When the 46th Test Wing’s Air Force SEEK EAGLE Office purchased a 3-D laser scanner system six months ago, they had no idea how much of an impact this system would make.
“This is state of the art,” said Mark Hillman, lead engineer at the SEEK EAGLE. “We are breaking ground for the military.”
The approximately $150,000 Leica HDS 7000 3-D laser scanner and Rapidform reverse engineering software program was purchased to quickly build accurate digital models of Air Force aircraft and weapons for use in aircraft-weapon compatibility analyses.
“Before, we had to implement the real tests to determine how capable a system would be,” said Paul Collins, lead contract engineer for SEEK EAGLE. “Now we build models for use in simulated test environments for a good indication of the outcome, before we go into actual testing, which can save hundreds of thousands of dollars.”
After one month of trial scans, they were able to use it to quickly scan an entire aircraft.
“Four years ago, it took six people two weeks to manually collect 3-D data for the A-10 aircraft,” said Collins. “With the laser scanner, two people can collect the same amount of data in two days, a 93 percent reduction.”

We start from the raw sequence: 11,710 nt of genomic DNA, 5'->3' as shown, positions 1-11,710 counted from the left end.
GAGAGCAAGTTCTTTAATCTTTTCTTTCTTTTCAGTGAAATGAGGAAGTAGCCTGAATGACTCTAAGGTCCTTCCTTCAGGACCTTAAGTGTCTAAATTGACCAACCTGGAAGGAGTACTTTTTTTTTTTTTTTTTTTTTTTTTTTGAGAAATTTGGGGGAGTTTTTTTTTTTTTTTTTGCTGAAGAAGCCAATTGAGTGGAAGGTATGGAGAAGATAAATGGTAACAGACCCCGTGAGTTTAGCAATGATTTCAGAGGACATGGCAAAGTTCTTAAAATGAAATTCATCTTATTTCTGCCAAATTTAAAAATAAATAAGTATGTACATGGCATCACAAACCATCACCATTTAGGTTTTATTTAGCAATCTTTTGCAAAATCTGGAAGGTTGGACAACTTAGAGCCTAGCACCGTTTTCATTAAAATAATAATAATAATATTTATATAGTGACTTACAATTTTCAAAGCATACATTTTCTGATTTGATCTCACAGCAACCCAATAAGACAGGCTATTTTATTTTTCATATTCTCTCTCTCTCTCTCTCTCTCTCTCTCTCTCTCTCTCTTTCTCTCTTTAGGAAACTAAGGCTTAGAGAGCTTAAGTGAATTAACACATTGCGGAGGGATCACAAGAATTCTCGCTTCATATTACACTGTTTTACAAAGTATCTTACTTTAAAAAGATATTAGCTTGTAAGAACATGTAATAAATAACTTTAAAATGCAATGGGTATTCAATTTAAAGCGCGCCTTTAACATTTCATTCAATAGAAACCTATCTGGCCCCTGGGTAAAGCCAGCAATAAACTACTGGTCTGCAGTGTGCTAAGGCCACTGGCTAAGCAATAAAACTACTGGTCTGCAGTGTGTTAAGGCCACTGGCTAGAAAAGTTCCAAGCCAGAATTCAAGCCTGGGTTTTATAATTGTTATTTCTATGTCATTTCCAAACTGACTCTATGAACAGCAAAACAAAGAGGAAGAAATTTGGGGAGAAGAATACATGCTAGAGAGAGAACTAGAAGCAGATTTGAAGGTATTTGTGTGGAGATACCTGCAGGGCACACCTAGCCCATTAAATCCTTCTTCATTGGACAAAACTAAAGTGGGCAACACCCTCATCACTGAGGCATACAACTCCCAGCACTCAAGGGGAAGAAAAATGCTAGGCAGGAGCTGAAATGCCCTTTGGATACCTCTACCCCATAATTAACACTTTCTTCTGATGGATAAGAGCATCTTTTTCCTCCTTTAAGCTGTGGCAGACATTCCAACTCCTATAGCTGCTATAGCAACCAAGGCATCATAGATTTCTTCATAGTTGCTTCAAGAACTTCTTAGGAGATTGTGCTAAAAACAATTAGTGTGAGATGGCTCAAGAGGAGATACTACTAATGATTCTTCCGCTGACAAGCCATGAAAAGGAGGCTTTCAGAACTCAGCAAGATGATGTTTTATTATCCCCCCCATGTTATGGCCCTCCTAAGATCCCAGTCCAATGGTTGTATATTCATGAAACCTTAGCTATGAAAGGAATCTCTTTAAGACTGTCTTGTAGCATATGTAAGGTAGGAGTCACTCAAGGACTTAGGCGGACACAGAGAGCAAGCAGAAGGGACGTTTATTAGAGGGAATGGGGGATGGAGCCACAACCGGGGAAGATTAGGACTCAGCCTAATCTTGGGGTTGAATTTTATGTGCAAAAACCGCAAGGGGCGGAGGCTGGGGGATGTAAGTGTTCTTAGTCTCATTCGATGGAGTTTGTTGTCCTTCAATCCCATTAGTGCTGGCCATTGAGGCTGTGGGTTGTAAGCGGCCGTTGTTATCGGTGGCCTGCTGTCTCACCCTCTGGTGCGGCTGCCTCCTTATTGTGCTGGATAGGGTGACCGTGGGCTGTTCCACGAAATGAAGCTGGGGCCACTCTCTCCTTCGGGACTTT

Additionally, the accuracy of the laser is +/- 0.01. Using the manual method, the accuracy was at best +/- 0.03, according to Collins.
The data collection process involves positioning the scanner at various positions around the airplane. The scanner automatically sweeps a laser beam across the aircraft to generate a 3-D point cloud.
“Any areas where good data is not collected, such as shadows, are depicted as black holes in the scanner software requiring the scanner to be re-positioned for optimal results”, said Collins.
After scanning an aircraft, SEEK EAGLE engineers use Rapidform reverse engineering software and the 3-D point clouds to construct solid digital models.
“Improvements in using Rapidform to construct the solid models from the scanned data have been significant”, said Collins.
The SEEK EAGLE engineering team didn’t go into this venture lightly. They started with requirements from the entire Air Force SEEK EAGLE Office and did an in-depth comparative analysis of the viable systems before choosing their current combination of hardware and software. Overall, the scanner and software has reduced their costs by about 75 percent.
Word of the success and benefits of the system spread to others.
“Other military services have started contacting us to use the system,” said Collins. “Two weeks ago, we scanned 13 Navy aircraft in eight days.”